Vegan tofu: Mtofu founders make soybean food and find a ready market

Fried tofu

Fried tofu served with rice, steamed spinach and beansprouts. PHOTO | SHUTTERSTOCK

Quinter Katuyi speaks with gusto about food because she loves it – the making and the eating – having been brought up among foodies. She’s the director of Mtofu Kenya, a company that specialises in the production of vegan tofu.

Tofu is a protein-rich food made from soy milk curd.

“Our products are purely plant-based, artisanal in nature, organic and free of additives. They’re suitable for both vegans and vegetarians as well as those who are looking for alternatives for a healthier diet,” Ms Katuyi says.

Mtofu was founded in 2019 to meet the need for vegan tofu. Going vegan was important for the five directors who own the company because the environment is having more than a bad day. It’s a nightmare.

“Back then, it was hard to find vegan tofu because no one was actually making it. It was then that one of our founding directors who has been in the food industry for over 20 years decided to try his hand at making tofu,” the food production and hospitality graduate says of their humble beginning.

Ms Katuyi joined the company as a part-time student-chef and got interested in tofu production. Four years later, the company has been supplying tofu to people opting for live and thrive on a vegan diet for personal, environmental or health reasons.

A vegan diet is one that excludes all animal products and their by-products. Purely plant based, all their nutrients come from plants.

Tofu is popular among vegans because of its nutritional value, and its ability to imitate meat in taste, look, texture and usage. 

“Where you can use animal products, you can use tofu, be it in beverages or solid foods. It’s also marinated the same way you would regular meat,” she shares.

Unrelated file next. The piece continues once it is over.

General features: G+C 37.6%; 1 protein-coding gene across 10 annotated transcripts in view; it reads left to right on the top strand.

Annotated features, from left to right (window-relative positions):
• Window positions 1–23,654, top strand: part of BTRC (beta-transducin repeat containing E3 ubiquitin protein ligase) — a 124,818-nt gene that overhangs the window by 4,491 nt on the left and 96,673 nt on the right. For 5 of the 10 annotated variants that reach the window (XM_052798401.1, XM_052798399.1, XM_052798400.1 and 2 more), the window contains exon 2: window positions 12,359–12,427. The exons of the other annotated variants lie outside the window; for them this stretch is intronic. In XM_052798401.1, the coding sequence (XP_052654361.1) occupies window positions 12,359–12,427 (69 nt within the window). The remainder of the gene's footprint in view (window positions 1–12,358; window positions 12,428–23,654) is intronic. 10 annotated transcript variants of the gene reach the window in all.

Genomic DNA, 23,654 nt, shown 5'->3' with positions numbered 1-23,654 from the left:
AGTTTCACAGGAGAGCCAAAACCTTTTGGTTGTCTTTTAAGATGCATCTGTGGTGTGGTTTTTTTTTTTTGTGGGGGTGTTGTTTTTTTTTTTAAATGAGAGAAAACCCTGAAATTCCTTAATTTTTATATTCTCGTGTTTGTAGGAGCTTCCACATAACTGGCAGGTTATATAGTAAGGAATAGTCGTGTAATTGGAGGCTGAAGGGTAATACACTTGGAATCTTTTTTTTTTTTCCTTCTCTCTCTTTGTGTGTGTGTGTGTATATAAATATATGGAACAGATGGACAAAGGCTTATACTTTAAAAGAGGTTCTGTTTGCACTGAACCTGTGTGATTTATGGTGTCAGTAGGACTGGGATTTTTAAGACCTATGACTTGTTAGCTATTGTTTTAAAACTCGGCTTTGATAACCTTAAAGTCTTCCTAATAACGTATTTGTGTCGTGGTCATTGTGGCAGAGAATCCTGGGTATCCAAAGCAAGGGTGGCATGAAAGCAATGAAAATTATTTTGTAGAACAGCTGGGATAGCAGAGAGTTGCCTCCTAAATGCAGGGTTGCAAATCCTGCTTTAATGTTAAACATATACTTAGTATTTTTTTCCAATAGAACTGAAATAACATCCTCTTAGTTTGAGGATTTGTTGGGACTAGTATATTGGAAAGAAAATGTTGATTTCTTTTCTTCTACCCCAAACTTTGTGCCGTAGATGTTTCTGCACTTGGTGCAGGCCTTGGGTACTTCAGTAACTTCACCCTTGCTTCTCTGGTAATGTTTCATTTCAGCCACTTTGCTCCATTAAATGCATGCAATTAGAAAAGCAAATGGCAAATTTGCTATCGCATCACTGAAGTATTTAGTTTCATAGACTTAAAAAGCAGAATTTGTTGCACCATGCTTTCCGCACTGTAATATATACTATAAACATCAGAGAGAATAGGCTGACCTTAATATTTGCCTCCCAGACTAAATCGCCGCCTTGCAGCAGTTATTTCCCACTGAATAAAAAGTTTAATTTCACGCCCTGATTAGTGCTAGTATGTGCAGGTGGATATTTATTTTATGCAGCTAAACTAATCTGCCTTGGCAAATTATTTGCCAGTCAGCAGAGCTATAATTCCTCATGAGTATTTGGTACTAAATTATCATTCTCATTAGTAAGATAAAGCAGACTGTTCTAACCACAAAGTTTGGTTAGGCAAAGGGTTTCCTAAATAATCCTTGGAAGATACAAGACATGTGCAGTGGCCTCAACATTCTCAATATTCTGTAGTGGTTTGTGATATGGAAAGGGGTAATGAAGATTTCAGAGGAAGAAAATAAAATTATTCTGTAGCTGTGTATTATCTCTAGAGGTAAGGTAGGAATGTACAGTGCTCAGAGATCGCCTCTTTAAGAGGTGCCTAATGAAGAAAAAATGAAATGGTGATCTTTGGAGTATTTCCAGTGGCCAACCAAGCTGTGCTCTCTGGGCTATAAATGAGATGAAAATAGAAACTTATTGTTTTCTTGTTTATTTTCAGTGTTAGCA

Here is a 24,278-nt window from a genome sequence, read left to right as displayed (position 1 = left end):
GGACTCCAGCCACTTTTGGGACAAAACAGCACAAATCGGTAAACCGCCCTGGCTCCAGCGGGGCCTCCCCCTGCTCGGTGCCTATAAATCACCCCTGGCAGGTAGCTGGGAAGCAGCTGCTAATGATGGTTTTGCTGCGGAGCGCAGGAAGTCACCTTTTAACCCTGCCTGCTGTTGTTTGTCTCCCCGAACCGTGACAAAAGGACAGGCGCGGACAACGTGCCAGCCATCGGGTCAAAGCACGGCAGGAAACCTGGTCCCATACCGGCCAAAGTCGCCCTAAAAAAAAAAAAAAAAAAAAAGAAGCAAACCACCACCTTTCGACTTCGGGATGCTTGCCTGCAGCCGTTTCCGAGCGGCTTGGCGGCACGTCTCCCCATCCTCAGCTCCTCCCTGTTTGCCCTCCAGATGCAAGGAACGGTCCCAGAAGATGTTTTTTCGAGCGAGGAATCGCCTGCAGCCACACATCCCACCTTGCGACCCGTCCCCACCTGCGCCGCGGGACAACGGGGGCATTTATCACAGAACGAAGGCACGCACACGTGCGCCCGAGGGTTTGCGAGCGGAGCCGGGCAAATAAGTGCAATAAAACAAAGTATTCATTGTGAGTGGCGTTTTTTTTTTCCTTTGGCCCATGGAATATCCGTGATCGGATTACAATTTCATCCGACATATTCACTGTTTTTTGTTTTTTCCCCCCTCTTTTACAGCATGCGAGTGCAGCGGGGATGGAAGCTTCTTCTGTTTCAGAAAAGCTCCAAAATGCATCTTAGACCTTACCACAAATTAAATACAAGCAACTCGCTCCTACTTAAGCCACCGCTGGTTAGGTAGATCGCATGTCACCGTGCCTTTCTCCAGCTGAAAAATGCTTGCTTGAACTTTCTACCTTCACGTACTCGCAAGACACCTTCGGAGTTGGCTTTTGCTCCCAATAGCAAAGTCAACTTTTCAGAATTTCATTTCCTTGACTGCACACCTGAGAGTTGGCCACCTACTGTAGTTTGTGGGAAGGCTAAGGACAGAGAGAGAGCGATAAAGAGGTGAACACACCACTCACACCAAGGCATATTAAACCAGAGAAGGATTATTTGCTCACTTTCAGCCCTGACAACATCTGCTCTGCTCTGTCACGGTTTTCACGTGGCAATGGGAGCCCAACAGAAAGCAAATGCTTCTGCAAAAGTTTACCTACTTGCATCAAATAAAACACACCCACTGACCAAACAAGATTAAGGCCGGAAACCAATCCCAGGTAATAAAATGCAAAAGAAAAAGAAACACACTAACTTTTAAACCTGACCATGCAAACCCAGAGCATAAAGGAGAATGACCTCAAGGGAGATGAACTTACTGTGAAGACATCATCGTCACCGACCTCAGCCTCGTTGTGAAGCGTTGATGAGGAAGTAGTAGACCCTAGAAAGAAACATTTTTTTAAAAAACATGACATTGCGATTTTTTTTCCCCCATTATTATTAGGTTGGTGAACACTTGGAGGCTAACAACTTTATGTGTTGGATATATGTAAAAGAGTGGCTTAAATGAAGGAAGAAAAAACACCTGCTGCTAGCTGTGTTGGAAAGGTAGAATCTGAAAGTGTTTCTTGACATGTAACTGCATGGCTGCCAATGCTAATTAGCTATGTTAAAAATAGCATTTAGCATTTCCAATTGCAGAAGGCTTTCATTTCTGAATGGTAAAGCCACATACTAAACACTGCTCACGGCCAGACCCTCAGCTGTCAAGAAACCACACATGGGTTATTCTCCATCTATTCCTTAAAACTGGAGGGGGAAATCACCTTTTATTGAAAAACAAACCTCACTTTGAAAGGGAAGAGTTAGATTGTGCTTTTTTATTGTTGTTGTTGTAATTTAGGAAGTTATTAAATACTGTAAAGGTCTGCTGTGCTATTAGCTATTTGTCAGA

The main ingredient in tofu is soybeans, a highly proteinous plant food that Mtofu sources from western Kenya (Busia County).

The process of making tofu begins by getting good-quality soybeans. These are then soaked overnight, washed, and then blended. The resulting liquid is soy milk.

Upon removing the milk, the required condiments for the different flavours are added and the mixture is clotted and pressed into the signature chunky blocks that characterise tofu.

Quinter Katuyi

Quinter Katuyi, Director at Mtofu Kenya Ltd an organic cafe and restuarant located along General Mathenge road in Westlands in a photo taken on October 18, 2022. Photo | JEFF ANGOTE | NMG

The production process has several products along the chain. The first is soy milk which is rich in omega-3 fatty acids that are vital for healthy muscles and organs. Soy milk can be used in place of regular milk in milk-requiring beverages.

“The second product is silken tofu, which as its name suggests is silky and soft. It renders the vegetarian version of scrambled eggs. This is followed by natural tofu, which is regular tofu. It is firmer and is used to replace meat in meat and chicken burgers, nuggets, stews, and meat pizzas,” she explains.